Determinants of Students’ Willingness to Engage in Corruption in an Academic Setting: an Empirical Study

Abstract

Corruption in higher education has raised concern among governments, citizens, and the education community worldwide. However, few papers have sought to explore the students’ willingness to engage in corrupt practices at the university level. The present study aimed to examine the influence of different corrupt behaviours and perceived corruption among peers on the corrupt intention of university students. 120 undergraduate students participated in a quasi-experimental design divided in 3 treatments (control, low-corruption acceptance, high-corruption acceptance) to rate their willingness to engage in favouritism and embezzlement behaviours. Results pointed out that students were more prone to committing a non-monetary behaviour favouritism– than a monetary behaviour –embezzlement–. Furthermore, there were not significant differences between the groups of control and high-corruption acceptance; while only the group of low-corruption acceptance showed significant lower rates when compared to the control and the high-corruption acceptance’s group. Practical recommendations need to address students’ perceptions of different corrupt practices, focusing on designing ethical training programmes aimed to raise awareness on the negative consequences of non-monetary activities. Future research directions could generate empirical support to prove if students are able to recognize the underlying mechanisms of subtle corrupt practices.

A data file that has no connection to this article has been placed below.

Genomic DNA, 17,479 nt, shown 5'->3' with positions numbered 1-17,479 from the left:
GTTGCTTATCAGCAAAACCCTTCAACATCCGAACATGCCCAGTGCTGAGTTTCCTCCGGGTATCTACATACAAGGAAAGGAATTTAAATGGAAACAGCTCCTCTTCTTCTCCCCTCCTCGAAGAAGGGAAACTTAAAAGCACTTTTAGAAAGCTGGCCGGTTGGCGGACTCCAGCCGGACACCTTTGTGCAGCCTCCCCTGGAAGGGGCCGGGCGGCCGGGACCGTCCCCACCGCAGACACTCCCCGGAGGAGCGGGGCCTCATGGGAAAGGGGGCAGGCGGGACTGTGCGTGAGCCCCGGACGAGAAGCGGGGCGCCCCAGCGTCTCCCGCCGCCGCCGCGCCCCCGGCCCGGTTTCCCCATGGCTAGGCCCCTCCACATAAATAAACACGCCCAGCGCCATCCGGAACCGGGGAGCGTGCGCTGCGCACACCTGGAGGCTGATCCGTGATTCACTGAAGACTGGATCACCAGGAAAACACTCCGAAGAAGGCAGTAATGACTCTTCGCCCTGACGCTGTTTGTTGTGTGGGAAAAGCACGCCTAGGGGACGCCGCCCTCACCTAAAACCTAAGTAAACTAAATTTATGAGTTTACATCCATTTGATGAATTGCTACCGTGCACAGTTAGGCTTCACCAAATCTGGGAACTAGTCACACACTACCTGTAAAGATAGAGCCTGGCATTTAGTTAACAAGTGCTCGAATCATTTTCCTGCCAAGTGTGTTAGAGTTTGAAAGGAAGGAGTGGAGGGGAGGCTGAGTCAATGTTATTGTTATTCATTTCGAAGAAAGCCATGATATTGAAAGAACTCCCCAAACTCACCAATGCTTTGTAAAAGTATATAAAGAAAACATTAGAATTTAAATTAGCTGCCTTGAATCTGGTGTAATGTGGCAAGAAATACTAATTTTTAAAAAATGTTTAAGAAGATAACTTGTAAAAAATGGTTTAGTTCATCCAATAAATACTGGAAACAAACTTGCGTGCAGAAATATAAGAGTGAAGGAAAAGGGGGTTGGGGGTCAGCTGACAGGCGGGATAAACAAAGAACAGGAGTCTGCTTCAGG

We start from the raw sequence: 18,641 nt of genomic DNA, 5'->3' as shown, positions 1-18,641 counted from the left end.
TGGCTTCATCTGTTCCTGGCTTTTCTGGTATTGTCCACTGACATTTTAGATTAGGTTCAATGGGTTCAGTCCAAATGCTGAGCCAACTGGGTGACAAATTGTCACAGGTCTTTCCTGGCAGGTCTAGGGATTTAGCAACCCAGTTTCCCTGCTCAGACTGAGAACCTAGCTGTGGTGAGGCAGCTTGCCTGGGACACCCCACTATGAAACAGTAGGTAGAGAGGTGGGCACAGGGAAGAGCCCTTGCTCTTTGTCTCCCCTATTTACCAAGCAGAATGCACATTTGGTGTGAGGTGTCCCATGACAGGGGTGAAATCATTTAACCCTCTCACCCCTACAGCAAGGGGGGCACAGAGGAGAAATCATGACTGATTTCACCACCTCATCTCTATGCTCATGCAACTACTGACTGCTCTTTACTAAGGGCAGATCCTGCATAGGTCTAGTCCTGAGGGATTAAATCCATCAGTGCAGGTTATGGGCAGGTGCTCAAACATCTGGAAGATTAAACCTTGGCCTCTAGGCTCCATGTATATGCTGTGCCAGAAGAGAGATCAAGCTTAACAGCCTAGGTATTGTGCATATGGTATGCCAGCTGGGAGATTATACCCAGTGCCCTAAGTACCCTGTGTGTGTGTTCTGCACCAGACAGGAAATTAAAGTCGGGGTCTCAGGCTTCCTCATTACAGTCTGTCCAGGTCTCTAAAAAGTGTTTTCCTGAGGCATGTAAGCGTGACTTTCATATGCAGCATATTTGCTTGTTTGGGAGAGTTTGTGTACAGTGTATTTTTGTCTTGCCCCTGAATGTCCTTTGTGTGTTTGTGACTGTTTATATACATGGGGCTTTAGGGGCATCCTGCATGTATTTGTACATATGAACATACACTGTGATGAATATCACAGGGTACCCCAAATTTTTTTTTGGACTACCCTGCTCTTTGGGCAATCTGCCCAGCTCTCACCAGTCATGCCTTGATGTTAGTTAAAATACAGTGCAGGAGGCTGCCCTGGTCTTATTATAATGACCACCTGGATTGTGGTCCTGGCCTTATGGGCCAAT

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Julián, M., Bonavia, T. Determinants of Students’ Willingness to Engage in Corruption in an Academic Setting: an Empirical Study. J Acad Ethics 18, 363–375 (2020). https://doi.org/10.1007/s10805-020-09362-5

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Keywords

  • Unethical behaviour
  • Types of corruption
  • Perceived corruption
  • Gender
  • Quasi-experimental design
  • Higher education